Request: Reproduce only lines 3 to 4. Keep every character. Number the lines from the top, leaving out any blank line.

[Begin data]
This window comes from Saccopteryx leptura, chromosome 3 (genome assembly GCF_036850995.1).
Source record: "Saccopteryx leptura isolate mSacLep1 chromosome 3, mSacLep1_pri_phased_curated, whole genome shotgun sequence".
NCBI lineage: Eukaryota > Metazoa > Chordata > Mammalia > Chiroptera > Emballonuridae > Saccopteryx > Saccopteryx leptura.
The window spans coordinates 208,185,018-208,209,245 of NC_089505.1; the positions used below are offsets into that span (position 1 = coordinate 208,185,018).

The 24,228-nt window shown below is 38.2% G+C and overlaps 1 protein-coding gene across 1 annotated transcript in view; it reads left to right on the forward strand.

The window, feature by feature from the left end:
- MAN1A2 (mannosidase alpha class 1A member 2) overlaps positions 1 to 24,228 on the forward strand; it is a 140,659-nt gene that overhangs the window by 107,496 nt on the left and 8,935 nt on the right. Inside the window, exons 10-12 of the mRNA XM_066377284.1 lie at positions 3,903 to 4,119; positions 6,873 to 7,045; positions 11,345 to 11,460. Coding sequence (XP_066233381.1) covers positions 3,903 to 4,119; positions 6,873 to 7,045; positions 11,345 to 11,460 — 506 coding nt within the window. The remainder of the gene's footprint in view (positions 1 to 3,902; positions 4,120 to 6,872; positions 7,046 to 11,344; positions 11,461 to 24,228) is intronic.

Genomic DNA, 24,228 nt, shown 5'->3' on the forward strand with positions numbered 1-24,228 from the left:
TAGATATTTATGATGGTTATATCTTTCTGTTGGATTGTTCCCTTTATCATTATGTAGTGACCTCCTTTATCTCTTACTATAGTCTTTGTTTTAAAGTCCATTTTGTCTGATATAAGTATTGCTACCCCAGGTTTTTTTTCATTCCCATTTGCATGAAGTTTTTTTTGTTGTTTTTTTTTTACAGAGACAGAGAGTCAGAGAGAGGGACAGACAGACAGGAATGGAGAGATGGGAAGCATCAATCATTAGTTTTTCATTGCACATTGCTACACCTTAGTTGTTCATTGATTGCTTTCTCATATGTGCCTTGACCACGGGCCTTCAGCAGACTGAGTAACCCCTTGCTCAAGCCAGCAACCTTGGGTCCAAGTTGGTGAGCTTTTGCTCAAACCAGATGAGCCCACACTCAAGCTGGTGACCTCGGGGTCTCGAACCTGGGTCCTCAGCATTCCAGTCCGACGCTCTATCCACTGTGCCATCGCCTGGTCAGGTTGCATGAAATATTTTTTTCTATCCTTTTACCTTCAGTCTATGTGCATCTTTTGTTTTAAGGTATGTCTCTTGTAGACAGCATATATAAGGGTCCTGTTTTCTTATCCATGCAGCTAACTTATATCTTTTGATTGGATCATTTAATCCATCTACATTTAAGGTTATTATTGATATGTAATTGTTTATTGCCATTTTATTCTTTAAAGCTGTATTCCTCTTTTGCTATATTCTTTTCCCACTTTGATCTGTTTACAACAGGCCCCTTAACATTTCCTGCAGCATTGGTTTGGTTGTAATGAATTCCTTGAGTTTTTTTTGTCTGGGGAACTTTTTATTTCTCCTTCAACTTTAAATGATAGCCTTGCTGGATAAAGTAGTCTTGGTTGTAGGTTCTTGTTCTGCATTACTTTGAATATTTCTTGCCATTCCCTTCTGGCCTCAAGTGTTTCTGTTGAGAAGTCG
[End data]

NCBI lineage: Eukaryota > Metazoa > Chordata > Mammalia > Chiroptera > Emballonuridae > Saccopteryx > Saccopteryx leptura.
The window spans coordinates 208,185,018-208,209,245 of NC_089505.1; the positions used below are offsets into that span (position 1 = coordinate 208,185,018).